Meals ready to eat, or MREs for short, have been a long-standing staple in pre-packaged food. MREs were initially created in the early 1980s to improve upon earlier forms of pre-packed rations used for military personnel. Since then, MREs have continued to play a role in providing nutrition to military personnel.
Nowadays, non-military personnel citizens have adopted MREs into urban prepping and emergency preparedness plans due to their relative convenience and impressive shelf life.
If you have also wondered, “How long do MREs last?” keep reading.
The original MRE was not that delicious. Luckily, over the years,
MREs have changed a lot.
The US military has worked hard to improve the food they provide to active duty members. Even so, it’s no secret that some military members don't like MREs. As such, MREs have even become nicknamed “meals rejected by everyone” or “meals rarely edible.”
Nevertheless, MREs continue to be eaten in the military because a better-tasting, more convenient, and shelf-stable alternative has yet to be created.
Believe it or not, MREs are not just vacuum-sealed bags full of cardboard-tasting food. A basic MRE kit will include a main entree, a side dish, bread or crackers with spread (think jelly or peanut butter), a dessert, drink mixes, utensils, and even seasonings. Most MREs will also come with a flameless ration heater to warm the MRE.
Some classic examples of MRE varieties include:
Typical MREs contain about 1,250 calories; however, some civilian MREs may contain slightly less. Regardless, if you are eating three MREs a day, that’s plenty of nutrition to survive.
MREs do not come with an official expiration date. How long an MRE lasts is based on how long and at what temperature it is stored. Typically, the colder or closer to room temperature, the better. However, don’t go too cold—freezing your MREs may ruin them.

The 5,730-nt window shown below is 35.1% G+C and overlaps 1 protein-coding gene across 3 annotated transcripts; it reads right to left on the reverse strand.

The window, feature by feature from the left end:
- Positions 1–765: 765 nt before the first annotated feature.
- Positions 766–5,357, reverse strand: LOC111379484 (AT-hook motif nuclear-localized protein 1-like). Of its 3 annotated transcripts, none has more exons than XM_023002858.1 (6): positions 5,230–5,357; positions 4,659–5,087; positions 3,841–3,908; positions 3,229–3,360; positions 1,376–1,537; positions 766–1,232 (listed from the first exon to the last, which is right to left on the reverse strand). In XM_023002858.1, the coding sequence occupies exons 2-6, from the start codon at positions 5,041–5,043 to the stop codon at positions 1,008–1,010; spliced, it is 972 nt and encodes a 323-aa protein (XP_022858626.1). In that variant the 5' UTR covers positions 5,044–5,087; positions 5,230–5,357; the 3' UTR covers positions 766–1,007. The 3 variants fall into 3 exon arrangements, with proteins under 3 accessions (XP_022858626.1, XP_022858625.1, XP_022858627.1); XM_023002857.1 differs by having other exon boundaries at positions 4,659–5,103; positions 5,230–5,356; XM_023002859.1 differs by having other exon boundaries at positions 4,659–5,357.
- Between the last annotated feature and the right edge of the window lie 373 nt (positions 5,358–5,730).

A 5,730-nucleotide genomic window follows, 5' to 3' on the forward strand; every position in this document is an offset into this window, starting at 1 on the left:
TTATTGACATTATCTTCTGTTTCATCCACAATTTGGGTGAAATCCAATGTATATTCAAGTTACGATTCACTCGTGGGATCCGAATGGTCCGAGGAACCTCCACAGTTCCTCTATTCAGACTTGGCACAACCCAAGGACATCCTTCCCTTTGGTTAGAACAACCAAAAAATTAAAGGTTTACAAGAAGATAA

Estimated Shelf Life of MREs
Temperature in Degrees Fahrenheit
Shelf Life in Months
Temperature plays an essential role in how long MREs last. Other crucial factors that enhance the shelf life of MREs are how the food is prepared and the MRE packaging.
In most cases, MREs do not contain additives or preservatives. Instead, MREs only contain fully cooked food. Like cooking at home, cooking the food kills off any bacteria and viruses that could contaminate the food. Afterward, the food is sterilized as a secondary precaution.
To further prolong the shelf life, some ingredients in the MRE are salted to absorb moisture and more efficiently preserve the food.
Lastly, all the ingredients are sealed into oxygen-free airtight containers. MRE containers prevent the food from oxidizing and from allowing bacteria and germs into the food.
Unfortunately, MREs are not stamped with an expiration date. The reason is that how they are stored dictates their shelf life. As we learned above, the closer you can store your MREs to consistent room temperature (if not slightly colder), the better.
On the other hand, MREs do come with a manufacturing date. However, it’s not as simple as checking other processed foods' manufacturing dates.
What you are looking for is a four-digit code. The first digit indicates the year the MRE was manufactured. For example, a five would indicate 2015, and an eight would indicate 2018.
The following digits in the code tell you the day of the year. For example, 425 indicates April 25th, and 828 indicates October 28th.
How long an MRE lasts in your food storage will depend on how it’s stored. To extend the shelf life of your MREs, we recommend following these tips:
It is possible for MREs to spoil, especially if they are not stored correctly. Here are some warning signs to look out for if you are questioning the freshness of MREs:
MREs should not be the only emergency food you have stockpiled. Other types of emergency food may be more suitable for you and your family. Regarding other types of food storage, we like to organize them into three categories:
MREs have played an essential role in keeping our country’s military personnel fed while in the field and away from home for long stints of time. Their lightweight durability, reliable packaging, and nutrient-dense food are perfect for consuming on the go.
Because of that, MREs have commonly been adopted into emergency food storage plans. For the self-reliant prepper, MREs generally shine as a component in bug-out bags. However, we advocate for professionally-made emergency food for a more robust and reliable food storage plan.
To learn more about the best prepper food, visit our website.